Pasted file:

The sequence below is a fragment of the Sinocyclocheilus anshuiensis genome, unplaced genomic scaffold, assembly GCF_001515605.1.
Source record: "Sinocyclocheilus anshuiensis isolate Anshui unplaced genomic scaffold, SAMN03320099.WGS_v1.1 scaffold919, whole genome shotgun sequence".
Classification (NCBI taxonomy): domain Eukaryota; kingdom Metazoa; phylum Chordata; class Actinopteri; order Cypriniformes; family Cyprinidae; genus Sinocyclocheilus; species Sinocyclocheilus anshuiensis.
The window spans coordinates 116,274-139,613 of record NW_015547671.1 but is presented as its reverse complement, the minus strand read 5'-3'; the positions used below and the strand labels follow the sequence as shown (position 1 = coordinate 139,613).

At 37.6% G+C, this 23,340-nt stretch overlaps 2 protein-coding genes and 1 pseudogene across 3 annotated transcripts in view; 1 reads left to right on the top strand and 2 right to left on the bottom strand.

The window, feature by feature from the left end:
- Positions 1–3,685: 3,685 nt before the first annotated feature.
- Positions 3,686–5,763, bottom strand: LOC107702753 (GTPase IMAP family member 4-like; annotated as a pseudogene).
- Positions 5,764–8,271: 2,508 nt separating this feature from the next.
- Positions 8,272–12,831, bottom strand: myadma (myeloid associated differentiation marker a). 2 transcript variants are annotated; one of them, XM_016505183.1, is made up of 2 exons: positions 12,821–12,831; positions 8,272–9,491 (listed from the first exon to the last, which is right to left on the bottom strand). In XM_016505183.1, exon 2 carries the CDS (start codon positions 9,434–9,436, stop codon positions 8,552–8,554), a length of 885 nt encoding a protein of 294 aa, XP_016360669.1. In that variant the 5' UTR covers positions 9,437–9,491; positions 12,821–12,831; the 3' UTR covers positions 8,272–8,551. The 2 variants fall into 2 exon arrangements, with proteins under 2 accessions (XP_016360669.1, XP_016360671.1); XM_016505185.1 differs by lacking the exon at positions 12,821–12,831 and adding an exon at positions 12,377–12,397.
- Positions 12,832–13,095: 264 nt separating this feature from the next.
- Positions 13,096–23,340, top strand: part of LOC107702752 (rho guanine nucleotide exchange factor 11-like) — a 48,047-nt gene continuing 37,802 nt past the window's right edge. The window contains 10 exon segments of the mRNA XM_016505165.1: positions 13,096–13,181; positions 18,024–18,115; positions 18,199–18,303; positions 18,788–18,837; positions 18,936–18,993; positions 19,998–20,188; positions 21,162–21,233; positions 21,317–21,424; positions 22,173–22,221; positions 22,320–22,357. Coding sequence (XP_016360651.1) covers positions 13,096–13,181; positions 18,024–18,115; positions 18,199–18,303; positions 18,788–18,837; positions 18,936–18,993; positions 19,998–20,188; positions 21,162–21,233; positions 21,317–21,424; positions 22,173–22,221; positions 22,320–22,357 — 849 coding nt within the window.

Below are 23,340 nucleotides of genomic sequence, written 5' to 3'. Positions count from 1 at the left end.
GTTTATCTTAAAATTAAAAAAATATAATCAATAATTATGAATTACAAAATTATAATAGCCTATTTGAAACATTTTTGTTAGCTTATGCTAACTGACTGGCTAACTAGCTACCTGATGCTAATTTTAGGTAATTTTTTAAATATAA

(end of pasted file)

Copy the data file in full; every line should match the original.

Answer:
The sequence below is a fragment of the Sinocyclocheilus anshuiensis genome, unplaced genomic scaffold, assembly GCF_001515605.1.
Source record: "Sinocyclocheilus anshuiensis isolate Anshui unplaced genomic scaffold, SAMN03320099.WGS_v1.1 scaffold919, whole genome shotgun sequence".
Classification (NCBI taxonomy): domain Eukaryota; kingdom Metazoa; phylum Chordata; class Actinopteri; order Cypriniformes; family Cyprinidae; genus Sinocyclocheilus; species Sinocyclocheilus anshuiensis.
The window spans coordinates 116,274-139,613 of record NW_015547671.1 but is presented as its reverse complement, the minus strand read 5'-3'; the positions used below and the strand labels follow the sequence as shown (position 1 = coordinate 139,613).

At 37.6% G+C, this 23,340-nt stretch overlaps 2 protein-coding genes and 1 pseudogene across 3 annotated transcripts in view; 1 reads left to right on the top strand and 2 right to left on the bottom strand.

The window, feature by feature from the left end:
- Positions 1–3,685: 3,685 nt before the first annotated feature.
- Positions 3,686–5,763, bottom strand: LOC107702753 (GTPase IMAP family member 4-like; annotated as a pseudogene).
- Positions 5,764–8,271: 2,508 nt separating this feature from the next.
- Positions 8,272–12,831, bottom strand: myadma (myeloid associated differentiation marker a). 2 transcript variants are annotated; one of them, XM_016505183.1, is made up of 2 exons: positions 12,821–12,831; positions 8,272–9,491 (listed from the first exon to the last, which is right to left on the bottom strand). In XM_016505183.1, exon 2 carries the CDS (start codon positions 9,434–9,436, stop codon positions 8,552–8,554), a length of 885 nt encoding a protein of 294 aa, XP_016360669.1. In that variant the 5' UTR covers positions 9,437–9,491; positions 12,821–12,831; the 3' UTR covers positions 8,272–8,551. The 2 variants fall into 2 exon arrangements, with proteins under 2 accessions (XP_016360669.1, XP_016360671.1); XM_016505185.1 differs by lacking the exon at positions 12,821–12,831 and adding an exon at positions 12,377–12,397.
- Positions 12,832–13,095: 264 nt separating this feature from the next.
- Positions 13,096–23,340, top strand: part of LOC107702752 (rho guanine nucleotide exchange factor 11-like) — a 48,047-nt gene continuing 37,802 nt past the window's right edge. The window contains 10 exon segments of the mRNA XM_016505165.1: positions 13,096–13,181; positions 18,024–18,115; positions 18,199–18,303; positions 18,788–18,837; positions 18,936–18,993; positions 19,998–20,188; positions 21,162–21,233; positions 21,317–21,424; positions 22,173–22,221; positions 22,320–22,357. Coding sequence (XP_016360651.1) covers positions 13,096–13,181; positions 18,024–18,115; positions 18,199–18,303; positions 18,788–18,837; positions 18,936–18,993; positions 19,998–20,188; positions 21,162–21,233; positions 21,317–21,424; positions 22,173–22,221; positions 22,320–22,357 — 849 coding nt within the window.

Below are 23,340 nucleotides of genomic sequence, written 5' to 3'. Positions count from 1 at the left end.
GTTTATCTTAAAATTAAAAAAATATAATCAATAATTATGAATTACAAAATTATAATAGCCTATTTGAAACATTTTTGTTAGCTTATGCTAACTGACTGGCTAACTAGCTACCTGATGCTAATTTTAGGTAATTTTTTAAATATAA